The world’s largest land mammal is an impressive creature. Its sheer size and accompanying strength will hold anyone in awe, yet as with so many creatures, it is the finer details that are often the most interesting.

Elephant do not shy away from eating thorn trees. Many species they relish have long, wickedly sharp thorns, and in order to reach the choicest bits of the tree, an elephant might have to put its head right in amongst the foliage, running the very real risk of getting jabbed in the eye by said thorns. Sensitive eyelashes – just like ours – let the creature know when something is hovering close to its eye and will bring about the blink response or cause the elephant to move its head away. Look at an elephant and it looks wrinkly, like its skin was a couple of sizes too big. The older they are; the more wrinkled they look, don’t we all. If you look really closely (inadvisable, unless you’re using binoculars), you’ll discover that the skin is made up of way more convolutions, cracks and crevices than you imagined. It’s all about temperature control as they don’t have sweat glands like we do.

They have a few, but these are all situated on their feet, instead they stay cool by spraying themselves with mud or water, or even completely immersing themselves in either. The cracked skin results in a far slower evaporation rate than smooth skin would, with up to 10% more moisture being retained. On a hot day at Mabula, a completely wet elephant would be dry in about an hour if its skin was smooth, which wouldn’t help it much. The smaller cracks form through the growth of the skin itself; the outermost layer of skin gets thicker and bends as new layers form underneath, until the brittle outer material fractures. If this didn’t happen elephants would shed their skin much like we do, which also wouldn’t help much as they’d get pretty hot, pretty quickly.

Whilst animal behaviour is usually what draws people to wildlife areas, knowing how their bodies work and are actually put together helps enormously when it comes to interpreting exactly what some animals are doing. And that’s as true for a bullfrog or a Wahlberg’s eagle as it is for the largest land mammal on earth. Watching a dazzle of zebra or a journey of giraffe, which is quite spectacular on its own, there is also often something else interesting going on which tends to go unnoticed by us observers. If you look carefully you’ll notice at any given time there is usually a little bird, or group of birds, sitting on the animals. This bird is the oxpecker. Often laughed at and thought to be catching a free ride, these birds are doing so much more than just this.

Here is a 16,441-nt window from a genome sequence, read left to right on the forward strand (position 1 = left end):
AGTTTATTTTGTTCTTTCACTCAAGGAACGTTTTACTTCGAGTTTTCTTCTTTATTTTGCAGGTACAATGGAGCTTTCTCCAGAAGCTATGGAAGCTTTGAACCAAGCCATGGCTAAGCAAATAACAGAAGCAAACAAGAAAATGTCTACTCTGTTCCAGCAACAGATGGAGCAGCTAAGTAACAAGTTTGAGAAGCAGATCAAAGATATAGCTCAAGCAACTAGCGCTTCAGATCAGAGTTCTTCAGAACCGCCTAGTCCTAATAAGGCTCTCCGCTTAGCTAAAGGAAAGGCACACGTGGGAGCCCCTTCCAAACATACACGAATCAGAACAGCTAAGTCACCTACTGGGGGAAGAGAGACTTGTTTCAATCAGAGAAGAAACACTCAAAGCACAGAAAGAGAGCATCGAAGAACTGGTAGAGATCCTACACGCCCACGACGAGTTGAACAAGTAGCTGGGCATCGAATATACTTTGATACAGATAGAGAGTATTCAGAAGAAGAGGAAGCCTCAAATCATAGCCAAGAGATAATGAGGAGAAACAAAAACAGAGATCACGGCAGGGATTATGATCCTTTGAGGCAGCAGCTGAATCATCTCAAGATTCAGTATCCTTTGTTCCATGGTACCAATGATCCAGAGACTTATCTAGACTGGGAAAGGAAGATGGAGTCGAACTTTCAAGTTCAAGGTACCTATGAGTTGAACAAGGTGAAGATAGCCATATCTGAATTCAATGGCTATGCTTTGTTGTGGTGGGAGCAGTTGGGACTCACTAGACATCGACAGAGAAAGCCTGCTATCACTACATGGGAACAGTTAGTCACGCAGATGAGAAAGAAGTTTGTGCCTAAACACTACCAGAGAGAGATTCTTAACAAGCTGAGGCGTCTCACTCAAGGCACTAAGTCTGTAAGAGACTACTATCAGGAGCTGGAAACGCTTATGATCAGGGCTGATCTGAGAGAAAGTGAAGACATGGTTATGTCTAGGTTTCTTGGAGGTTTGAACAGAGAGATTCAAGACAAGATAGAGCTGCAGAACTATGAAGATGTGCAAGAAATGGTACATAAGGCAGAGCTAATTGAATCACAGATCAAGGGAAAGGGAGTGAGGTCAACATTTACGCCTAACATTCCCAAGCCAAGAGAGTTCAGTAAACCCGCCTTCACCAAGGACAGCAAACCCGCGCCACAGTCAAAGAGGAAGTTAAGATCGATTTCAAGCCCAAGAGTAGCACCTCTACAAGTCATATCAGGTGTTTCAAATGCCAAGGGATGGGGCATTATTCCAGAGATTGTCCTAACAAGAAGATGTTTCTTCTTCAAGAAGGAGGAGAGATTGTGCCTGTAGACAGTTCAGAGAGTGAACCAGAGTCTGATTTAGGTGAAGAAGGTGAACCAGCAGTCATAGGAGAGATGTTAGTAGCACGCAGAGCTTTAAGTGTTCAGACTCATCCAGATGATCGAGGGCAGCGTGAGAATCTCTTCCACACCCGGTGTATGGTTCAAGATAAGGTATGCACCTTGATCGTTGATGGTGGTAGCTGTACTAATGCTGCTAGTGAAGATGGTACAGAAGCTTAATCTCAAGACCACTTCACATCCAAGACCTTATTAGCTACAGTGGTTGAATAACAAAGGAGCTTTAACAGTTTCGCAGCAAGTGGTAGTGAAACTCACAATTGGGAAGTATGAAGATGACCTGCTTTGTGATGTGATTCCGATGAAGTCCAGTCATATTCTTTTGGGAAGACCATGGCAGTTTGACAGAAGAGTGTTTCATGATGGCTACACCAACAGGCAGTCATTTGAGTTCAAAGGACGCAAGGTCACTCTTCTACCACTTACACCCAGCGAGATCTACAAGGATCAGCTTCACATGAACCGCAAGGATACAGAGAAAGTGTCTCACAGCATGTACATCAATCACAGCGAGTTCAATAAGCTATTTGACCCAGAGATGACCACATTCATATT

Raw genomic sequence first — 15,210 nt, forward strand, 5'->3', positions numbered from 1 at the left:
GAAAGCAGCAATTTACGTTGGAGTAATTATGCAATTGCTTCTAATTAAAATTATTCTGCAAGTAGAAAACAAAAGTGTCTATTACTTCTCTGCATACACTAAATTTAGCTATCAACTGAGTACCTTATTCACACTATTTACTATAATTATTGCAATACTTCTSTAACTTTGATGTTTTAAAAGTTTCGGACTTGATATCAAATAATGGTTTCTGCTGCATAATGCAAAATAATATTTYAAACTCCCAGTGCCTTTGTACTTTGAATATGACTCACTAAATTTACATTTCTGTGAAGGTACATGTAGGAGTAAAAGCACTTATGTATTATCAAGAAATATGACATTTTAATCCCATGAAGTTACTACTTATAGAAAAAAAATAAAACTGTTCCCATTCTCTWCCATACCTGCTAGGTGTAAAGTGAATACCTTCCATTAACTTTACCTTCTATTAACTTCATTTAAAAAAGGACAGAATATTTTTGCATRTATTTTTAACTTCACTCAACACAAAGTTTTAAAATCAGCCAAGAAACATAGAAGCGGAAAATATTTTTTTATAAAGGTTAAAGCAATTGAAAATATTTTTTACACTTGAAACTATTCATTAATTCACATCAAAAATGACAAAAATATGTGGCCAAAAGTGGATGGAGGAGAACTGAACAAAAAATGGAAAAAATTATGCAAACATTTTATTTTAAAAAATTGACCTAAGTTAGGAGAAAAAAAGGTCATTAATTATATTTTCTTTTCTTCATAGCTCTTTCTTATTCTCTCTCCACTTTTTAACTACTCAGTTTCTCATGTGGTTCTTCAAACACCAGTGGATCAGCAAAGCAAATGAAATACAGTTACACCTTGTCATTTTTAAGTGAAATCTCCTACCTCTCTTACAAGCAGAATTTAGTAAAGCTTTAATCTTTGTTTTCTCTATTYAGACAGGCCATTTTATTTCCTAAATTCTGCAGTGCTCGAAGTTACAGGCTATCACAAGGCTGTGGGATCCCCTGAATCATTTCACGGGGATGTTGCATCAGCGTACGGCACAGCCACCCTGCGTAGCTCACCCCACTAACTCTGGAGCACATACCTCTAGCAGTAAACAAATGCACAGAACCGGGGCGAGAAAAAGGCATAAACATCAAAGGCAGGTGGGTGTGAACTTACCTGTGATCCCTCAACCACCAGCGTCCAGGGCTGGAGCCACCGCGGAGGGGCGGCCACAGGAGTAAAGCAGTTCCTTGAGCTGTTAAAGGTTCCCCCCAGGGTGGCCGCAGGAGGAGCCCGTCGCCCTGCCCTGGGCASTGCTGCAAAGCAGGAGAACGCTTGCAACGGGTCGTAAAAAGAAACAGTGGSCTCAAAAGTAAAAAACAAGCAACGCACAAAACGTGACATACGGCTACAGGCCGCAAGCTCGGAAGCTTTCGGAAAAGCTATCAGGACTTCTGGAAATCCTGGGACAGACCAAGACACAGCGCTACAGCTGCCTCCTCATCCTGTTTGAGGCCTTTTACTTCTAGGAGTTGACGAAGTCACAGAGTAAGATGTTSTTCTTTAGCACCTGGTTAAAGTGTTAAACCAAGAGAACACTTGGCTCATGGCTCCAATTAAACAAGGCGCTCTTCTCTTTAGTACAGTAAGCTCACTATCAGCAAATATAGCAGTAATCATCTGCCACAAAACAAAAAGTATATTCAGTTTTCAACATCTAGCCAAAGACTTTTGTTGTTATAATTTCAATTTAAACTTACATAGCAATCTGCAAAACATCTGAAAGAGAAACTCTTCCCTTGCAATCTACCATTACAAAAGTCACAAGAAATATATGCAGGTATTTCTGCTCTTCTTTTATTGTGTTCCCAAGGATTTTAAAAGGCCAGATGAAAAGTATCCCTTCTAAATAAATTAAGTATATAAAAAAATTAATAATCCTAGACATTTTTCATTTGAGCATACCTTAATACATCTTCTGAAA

What the bird is actually doing is cleaning the animal of the parasites. Most times their main targets are the ticks that have made their way onto the hides of the unsuspecting animal. One may say that the bird has no clue how much it is helping the giraffe or zebra and that it is merely just feeding itself but nevertheless it is helping to perform some very important functions. By pulling the parasites off they are helping to clean the animal, often in places, they can’t reach themselves and more than likely preventing them from picking up diseases that these ticks may carry. A wonderful example of animals working together and essentially strengthening the survival of the system as a whole. When you tug at a single thing in the universe, you find it is attached to everything else.

That is all for this month, until next month again…. Enjoy reading.

From Isaiah Banda & The Mabula Family.